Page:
July 10, 2008

"How Matt Drudge Rules the (Political) World."

The headline that proves itself. WaPo's Chris Cillizza gets his Drudge Report link.
In interviews with more than a dozen operatives -- many of whom are rightly classified "Drudge-ologists" for their intimate study of the likes and dislikes of the man and the site -- two major reasons are offered.

First and foremost, is the depth -- and the quality -- of Drudge's readership. Drudge's number of unique visitors is regularly touted but what is more important, in terms of his ability to drives news cycles, is that every reporter and editor who covers politics is checking the site multiple times a day.

Phil Singer, former deputy communications director for Hillary Rodham Clinton's presidential campaign and now a Democratic consultant, called Drudge's "elite readership" a key to his influence. Singer added that a walk through any press filing center at a debate reveals every other laptop, at least, has Drudge's website up on its screen.

The second major reason for Drudge's influence, according to the Fix's informal poll of Drudge-ologists is his ability to sniff out a potentially big story when others -- including reporters -- miss it at first glance.

"He can identify what's a big deal even when the reporters who actually cover and report on an event don't realize what they have," said one GOP strategist granted anonymity to speak candidly. "He scoops reporters' scoops."
So the reporters are now all obsessed with Drudge. Read the whole article and cringe at the vast power that has been ceded to that man.

I mean, I check out Drudge many times a day... I understand the feeling.

22 comments:

Palladian said...

How many times has the same boring article been written? Jesus, it's like "Hey, we need to fill a few inches. Can someone reword that 'Drudge Rules Media/Politics' article so we can plug the gap?"

Ann Althouse said...

But if you write it, you get a Drudge link and that's what it's all about.

Roger J. said...

The Washington Post produces yet another blinding flash of the obvious. No wonder print journalism is in trouble. Drudge is my first read of the day. You have to ignore the headlines to see what his links say, but Drudge is nothing more than an old clipping service in electronic format. News aggregator services are time savers, and I particularly like the links to various news services on the bottom of his page.

AllenS said...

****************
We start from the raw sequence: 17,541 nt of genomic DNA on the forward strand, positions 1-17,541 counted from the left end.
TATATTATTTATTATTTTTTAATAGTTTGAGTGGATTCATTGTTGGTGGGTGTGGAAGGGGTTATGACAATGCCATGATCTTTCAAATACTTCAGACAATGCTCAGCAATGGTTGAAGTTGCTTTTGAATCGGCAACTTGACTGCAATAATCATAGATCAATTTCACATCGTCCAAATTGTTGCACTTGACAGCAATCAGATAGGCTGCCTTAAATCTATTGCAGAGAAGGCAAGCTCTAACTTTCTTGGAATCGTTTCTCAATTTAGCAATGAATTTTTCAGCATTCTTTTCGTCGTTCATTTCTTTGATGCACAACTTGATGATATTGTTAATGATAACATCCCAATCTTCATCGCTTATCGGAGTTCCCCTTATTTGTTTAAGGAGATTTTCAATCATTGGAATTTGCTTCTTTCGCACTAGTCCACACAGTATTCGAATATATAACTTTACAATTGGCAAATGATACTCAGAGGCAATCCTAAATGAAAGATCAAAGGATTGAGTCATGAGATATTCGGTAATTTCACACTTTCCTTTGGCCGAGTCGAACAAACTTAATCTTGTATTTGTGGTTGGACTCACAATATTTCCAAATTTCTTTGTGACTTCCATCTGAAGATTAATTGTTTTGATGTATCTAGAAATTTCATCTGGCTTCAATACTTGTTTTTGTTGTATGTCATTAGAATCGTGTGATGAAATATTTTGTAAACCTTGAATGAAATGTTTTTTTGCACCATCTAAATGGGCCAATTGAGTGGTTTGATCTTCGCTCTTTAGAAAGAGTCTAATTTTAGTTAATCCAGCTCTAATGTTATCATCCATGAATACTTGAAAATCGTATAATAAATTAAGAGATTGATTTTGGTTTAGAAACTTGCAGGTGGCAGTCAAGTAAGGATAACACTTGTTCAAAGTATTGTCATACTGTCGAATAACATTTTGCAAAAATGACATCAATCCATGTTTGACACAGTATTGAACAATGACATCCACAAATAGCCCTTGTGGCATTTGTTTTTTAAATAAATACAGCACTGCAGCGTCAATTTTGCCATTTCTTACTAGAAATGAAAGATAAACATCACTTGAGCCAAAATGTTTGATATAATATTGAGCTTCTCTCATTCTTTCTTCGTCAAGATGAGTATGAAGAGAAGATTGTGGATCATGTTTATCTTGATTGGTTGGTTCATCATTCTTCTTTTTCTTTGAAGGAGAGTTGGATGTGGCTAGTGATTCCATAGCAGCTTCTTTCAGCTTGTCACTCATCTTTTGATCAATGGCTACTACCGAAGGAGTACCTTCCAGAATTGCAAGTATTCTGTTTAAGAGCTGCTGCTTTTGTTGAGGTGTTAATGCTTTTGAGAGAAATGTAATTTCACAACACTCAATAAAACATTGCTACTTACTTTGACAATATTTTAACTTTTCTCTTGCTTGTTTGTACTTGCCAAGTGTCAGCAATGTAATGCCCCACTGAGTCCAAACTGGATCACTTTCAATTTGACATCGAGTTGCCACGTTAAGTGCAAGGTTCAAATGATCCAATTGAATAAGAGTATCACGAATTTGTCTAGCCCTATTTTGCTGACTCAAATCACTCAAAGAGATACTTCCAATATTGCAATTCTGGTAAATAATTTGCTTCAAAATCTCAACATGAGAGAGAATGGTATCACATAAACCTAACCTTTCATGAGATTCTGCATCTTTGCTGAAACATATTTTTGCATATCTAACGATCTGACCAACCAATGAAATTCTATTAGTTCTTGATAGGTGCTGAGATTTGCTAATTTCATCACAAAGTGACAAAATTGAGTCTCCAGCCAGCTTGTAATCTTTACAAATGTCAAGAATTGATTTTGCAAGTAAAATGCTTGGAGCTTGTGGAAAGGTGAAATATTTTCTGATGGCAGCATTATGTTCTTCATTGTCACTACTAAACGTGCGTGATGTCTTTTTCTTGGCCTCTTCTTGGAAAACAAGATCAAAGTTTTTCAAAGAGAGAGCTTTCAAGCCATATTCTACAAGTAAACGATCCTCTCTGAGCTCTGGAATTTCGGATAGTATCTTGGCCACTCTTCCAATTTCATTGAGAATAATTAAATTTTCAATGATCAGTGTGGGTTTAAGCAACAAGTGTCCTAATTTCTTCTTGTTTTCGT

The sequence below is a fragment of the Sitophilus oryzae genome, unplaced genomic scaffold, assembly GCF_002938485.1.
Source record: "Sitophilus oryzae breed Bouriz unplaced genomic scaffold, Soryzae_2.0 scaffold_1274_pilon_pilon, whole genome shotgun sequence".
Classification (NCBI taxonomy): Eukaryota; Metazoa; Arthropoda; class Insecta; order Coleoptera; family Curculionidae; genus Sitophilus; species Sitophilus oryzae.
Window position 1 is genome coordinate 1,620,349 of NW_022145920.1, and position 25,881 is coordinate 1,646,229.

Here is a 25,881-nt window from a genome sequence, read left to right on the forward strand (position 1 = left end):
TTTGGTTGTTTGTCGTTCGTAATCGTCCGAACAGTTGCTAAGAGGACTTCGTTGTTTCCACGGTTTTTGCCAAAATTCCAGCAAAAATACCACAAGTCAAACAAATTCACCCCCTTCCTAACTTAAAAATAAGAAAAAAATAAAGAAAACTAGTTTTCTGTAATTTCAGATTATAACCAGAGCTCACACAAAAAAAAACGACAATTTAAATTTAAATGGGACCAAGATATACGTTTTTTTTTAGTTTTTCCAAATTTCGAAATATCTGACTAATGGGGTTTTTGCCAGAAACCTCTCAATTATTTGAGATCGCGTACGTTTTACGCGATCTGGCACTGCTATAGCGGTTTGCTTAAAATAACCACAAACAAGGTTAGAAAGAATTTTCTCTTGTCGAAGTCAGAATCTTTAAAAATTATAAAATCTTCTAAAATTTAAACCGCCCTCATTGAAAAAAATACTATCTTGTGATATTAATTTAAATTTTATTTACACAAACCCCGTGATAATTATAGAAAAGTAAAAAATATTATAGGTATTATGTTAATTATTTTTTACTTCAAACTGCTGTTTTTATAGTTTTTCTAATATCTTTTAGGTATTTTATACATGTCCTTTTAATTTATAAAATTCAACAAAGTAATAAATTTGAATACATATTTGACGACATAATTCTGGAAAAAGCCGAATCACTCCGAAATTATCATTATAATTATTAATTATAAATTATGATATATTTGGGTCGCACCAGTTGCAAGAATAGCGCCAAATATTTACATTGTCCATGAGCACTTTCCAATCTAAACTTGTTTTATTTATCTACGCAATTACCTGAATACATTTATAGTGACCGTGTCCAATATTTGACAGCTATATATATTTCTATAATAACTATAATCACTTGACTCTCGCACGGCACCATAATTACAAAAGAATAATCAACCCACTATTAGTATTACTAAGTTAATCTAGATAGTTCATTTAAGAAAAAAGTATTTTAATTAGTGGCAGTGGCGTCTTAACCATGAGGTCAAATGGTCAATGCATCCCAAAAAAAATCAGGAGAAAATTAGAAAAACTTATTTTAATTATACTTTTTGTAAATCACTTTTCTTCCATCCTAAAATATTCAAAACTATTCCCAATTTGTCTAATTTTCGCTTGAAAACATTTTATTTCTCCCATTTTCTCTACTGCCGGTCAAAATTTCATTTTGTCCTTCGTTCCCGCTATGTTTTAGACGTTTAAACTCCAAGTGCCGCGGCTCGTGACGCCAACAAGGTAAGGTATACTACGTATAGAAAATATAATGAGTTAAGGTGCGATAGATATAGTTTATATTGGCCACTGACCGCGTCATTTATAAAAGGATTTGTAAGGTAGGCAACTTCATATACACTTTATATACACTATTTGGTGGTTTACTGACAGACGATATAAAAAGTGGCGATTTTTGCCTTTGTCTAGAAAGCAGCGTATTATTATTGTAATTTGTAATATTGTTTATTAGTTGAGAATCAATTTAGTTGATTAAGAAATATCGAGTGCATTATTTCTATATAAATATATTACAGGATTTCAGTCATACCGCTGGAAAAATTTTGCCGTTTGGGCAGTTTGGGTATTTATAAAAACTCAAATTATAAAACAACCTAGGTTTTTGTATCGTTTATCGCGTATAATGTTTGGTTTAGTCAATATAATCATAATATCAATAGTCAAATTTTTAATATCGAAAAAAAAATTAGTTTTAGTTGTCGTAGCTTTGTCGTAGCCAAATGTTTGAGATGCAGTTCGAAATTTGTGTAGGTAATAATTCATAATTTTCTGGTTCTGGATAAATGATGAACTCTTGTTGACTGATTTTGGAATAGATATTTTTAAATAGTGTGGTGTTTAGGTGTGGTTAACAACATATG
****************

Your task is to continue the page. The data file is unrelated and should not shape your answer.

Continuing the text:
Drudge doesn't do anything for me, compared to Memeorandum.com. A site I visit multiple times a day. Not to mention the attraction to that Althouse woman's blog.

1jpb said...

This piece missed the huge influence on right wing radio.

Reading a fair amount (including Drudge) online removes the proverbial curtain of the big time talk radio stars. They spend three hours regurgitating what I can find for myself in ten minutes, but they are entertaining.

MadisonMan said...

I don't read drudge myself, based on big flamewar years ago on alt.showbiz.gossip. This must be why I'm so behind the times in political gossip.

Fen said...

News aggregator services are time savers, and I particularly like the links to various news services on the bottom of his page.

Yah, thats why Instapundit is my first stop on the net.

I don't care for Drudge, but it should be noted that he was the bridge between FR/LGF and ABC. If he hadn't picked up the CBS memo hoax story, the MSM would have buried it. Instead, he forced the networks to compete for what had already broken as news.

Fen said...

Add to that the Lewinksy mess that the other networks were sitting on.

MadisonMan said...

Add to that the Lewinksy mess that the other networks were sitting on.

Ew. I just had a unfortunate visual flash through my mind.

reader_iam said...

Drudge: Ugh! What a smudge.

rhhardin said...

I read Drudge the first thing every day because if there's a big story he will have it, where regular news sources often will not.

Say it's being suppressed, or held for verification, or demoted to page twenty material for the wrong political outlook.

The price is that the error rate is higher; but that's only one kind of error. The other kind is not running a correct story, which is what reading Drudge avoids.

His news judgment sucks, however, mostly.

Ann Althouse said...

MadisonMan said...""Add to that the Lewinksy mess that the other networks were sitting on.' Ew. I just had a unfortunate visual flash through my mind."

LOL. Now, I just had a flashback to a time when I was riding in a crowded NY subway car where there was one empty seat, despite many standers. A new rider came on board and delusionally believing that he had spotted a seat that everyone else missed, darted right over and sat in it. A hundred people cringed!

blake said...

I never read Drudge.

Yet he controls my attention vicariously, apparently.

Bissage said...
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Bissage said...
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Bissage said...

I am totally indebted to The Drudge Report that last night’s wet dream starred Cynthia Rodriguez rather than the usual Wednesday night rotation of either Hazel, Alice or Lurch.

Roger J. said...

At the risk of opening myself up to unlimited ridicule from the commentariat, I recently had a dream in which Alan Greenspan made an appearance--I have clearly been reading too many political blogs.

Ruth Anne Adams said...

But if you write it, you get a Drudge link and that's what it's all about.

*slaps forehead*
I thought it was the Hokey Pokey.

reader_iam said...

"Put your T-ONG-ONG-UE in,
Put your T-ONG-ONG-UE out,
Put your T-ONG-ONG-UE in,
Put your T-ONG-ONG-UE out,
..."

reader_iam said...

; )

Guesst said...

Does Drudge still have a website?

Joe said...

I find his site so hideously ugly and cheesy, I can't bear to view it.